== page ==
Cheap resort



To the Editor:

In the discussion concerning the debate over cruise ships, the Bar Harbor Town Council has forgotten one key player: the regular year-after-year tourist.

As a 34-year visitor of Bar Harbor, my husband and I have regularly brought our family and friends up to Acadia and Bar Harbor. We spend several weeks each year here, spending thousands of dollars on lodging, food and the inevitable trinkets.

This week, for example, because of cruise ships, our first experiences were that we could not park in town at the wharf, and no other parking; we could not shop in town due to crowds, the sidewalks were packed; driving up Cadillac Mountain, we poked up behind two buses full of cruise passengers; at the top of the mountain, four other buses suddenly unloaded, and our view was of the passengers taking pictures of the ships in the harbor.

Back at our rental, we were treated to the sounds of the ship: engine noise, announcements, lights and the lovely ship blocking the view we paid dearly for.

The Bar Harbor Town Council should not kill the goose that lays the golden egg – the tourists who for years have rented homes or rooms, eat out every meal and frequent the shops in Bar Harbor.

I have spoken to many others this week, both tourists and full-time residents, and got the same feedback. That is, it is too crowded.

It seems more likely that after 2018, with the advent of the cruise ship terminal, that we regular visitors may put the tourist cap on Bar Harbor.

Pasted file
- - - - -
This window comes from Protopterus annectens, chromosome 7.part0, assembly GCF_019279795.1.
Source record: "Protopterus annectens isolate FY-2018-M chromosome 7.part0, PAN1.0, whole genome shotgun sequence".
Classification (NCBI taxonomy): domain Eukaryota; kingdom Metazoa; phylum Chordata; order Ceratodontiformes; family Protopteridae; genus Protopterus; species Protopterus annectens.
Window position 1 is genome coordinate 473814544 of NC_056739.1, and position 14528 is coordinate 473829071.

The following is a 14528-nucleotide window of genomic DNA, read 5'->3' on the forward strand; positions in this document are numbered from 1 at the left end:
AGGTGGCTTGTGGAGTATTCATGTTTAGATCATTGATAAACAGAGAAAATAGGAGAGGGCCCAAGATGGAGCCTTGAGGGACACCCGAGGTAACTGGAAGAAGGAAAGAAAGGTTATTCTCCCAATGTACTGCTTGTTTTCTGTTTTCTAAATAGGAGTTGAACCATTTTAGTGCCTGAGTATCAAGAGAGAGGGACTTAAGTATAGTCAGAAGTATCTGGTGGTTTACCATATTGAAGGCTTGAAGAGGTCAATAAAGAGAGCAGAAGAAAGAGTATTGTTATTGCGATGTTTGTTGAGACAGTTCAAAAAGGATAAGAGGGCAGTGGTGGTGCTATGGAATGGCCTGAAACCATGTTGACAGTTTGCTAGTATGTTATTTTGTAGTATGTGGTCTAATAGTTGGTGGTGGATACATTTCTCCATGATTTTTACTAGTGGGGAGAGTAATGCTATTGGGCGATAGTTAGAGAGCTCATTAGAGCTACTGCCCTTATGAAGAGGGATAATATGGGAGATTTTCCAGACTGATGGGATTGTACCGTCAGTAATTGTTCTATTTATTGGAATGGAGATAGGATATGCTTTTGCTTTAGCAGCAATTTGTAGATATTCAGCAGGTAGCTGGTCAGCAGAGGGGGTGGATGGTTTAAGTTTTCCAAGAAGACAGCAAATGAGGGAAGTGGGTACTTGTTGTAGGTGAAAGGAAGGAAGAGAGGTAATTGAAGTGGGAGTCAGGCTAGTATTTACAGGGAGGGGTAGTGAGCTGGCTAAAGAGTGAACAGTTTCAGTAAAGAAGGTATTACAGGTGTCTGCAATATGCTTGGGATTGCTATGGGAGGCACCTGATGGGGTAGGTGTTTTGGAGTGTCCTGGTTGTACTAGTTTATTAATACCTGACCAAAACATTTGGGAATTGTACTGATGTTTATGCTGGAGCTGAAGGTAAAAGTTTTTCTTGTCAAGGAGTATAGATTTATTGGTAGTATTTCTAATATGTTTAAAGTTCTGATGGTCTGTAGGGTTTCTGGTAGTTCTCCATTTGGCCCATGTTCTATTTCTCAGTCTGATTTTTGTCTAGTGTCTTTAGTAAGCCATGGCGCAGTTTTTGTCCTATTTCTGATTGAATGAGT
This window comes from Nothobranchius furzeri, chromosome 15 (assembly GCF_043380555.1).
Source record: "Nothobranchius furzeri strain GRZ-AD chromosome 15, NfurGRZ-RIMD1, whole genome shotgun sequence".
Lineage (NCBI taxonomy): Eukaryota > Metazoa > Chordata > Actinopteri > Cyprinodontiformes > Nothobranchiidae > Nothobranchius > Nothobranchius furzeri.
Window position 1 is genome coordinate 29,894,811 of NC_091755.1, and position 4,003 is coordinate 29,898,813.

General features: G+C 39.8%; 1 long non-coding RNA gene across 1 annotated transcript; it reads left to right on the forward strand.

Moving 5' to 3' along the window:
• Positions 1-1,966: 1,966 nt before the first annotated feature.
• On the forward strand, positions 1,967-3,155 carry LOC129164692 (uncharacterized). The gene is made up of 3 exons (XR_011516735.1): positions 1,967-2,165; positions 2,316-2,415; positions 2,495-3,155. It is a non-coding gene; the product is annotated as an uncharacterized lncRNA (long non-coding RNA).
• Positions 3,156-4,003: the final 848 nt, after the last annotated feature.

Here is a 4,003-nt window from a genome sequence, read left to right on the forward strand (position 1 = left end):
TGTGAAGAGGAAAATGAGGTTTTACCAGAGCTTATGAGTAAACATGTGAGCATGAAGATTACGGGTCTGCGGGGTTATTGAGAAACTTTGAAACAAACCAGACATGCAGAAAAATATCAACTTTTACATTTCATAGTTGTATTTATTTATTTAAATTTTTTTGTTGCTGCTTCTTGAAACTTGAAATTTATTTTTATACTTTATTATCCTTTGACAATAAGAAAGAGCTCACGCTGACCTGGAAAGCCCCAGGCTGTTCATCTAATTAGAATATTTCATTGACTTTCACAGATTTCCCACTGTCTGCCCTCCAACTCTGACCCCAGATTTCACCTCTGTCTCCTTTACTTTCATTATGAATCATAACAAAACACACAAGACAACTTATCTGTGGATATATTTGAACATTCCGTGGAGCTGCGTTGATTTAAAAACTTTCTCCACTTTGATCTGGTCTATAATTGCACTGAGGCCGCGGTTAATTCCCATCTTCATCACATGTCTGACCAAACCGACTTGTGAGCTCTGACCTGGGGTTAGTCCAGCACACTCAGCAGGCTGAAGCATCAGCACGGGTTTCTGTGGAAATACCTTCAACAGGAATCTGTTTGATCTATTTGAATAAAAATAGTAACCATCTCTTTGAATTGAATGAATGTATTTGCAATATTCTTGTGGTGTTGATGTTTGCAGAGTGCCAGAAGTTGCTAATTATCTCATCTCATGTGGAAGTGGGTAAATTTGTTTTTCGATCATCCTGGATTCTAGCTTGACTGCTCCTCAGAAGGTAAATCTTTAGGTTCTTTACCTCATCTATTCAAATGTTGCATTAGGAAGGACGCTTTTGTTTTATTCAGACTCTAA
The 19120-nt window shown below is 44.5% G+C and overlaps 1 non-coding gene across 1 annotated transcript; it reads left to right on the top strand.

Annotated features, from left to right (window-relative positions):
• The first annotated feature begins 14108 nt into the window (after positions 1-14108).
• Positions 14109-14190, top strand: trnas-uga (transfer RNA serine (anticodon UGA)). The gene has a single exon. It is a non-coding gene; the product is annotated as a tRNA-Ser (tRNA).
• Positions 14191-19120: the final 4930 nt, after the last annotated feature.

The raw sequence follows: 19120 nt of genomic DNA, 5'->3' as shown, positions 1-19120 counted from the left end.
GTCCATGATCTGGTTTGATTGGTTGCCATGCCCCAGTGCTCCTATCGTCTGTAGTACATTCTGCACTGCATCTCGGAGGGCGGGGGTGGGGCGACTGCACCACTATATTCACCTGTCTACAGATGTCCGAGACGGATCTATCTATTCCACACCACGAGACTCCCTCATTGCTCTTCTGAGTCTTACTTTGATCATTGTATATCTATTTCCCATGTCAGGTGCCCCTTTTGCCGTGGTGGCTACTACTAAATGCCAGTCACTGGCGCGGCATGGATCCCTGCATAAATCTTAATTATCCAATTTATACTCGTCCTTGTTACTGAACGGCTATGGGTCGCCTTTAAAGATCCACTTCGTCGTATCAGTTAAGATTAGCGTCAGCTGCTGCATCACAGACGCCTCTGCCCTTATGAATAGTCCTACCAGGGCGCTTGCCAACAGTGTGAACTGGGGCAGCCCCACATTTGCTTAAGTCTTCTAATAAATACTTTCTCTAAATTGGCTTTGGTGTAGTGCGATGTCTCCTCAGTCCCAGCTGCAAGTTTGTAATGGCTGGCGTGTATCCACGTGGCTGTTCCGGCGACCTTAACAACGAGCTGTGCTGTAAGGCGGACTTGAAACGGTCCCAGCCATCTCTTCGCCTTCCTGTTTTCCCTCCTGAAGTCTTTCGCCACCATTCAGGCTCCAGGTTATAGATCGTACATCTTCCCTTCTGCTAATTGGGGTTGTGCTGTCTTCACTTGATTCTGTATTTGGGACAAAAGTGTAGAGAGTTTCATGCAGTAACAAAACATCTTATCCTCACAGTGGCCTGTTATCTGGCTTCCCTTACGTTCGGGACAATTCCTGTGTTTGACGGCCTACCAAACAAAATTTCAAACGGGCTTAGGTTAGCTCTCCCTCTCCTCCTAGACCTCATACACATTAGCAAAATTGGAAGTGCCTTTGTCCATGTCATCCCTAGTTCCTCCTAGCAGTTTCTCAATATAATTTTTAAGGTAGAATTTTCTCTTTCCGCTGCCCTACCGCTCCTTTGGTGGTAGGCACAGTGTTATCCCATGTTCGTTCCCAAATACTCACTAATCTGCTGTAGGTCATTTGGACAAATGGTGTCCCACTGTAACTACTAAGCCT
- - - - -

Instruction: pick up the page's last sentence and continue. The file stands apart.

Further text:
It is up to the council to decide if yearly tourists who love the area and spend a small fortune here are to be sacrificed for a harbor fee and the deluge of cruise ship passengers racing up Mount Desert Street looking for anything that says Maine on it.

Cruise ship crowds have changed the atmosphere of this beautiful park and charming seaside town to a cheap Jersey Shore resort. And that’s where I grew up, so I can say that.

Resident Anna Marie Quinn said it best: “A small town only works because proportions are right… . We’re way out of proportion.” Not only are our visits to town no longer a pleasant experience, our visit to the park is suffering the same consequence.

With the exception of the federal government’s park shutdown in 2013, lately our bi-yearly Bar Harbor and Acadia visits have been spoiled by the cruise ships. So, Bar Harbor Town Council, there is no need to “experiment. It is too crowded.

Kathleen Fedorocsko

Quakertown, PA

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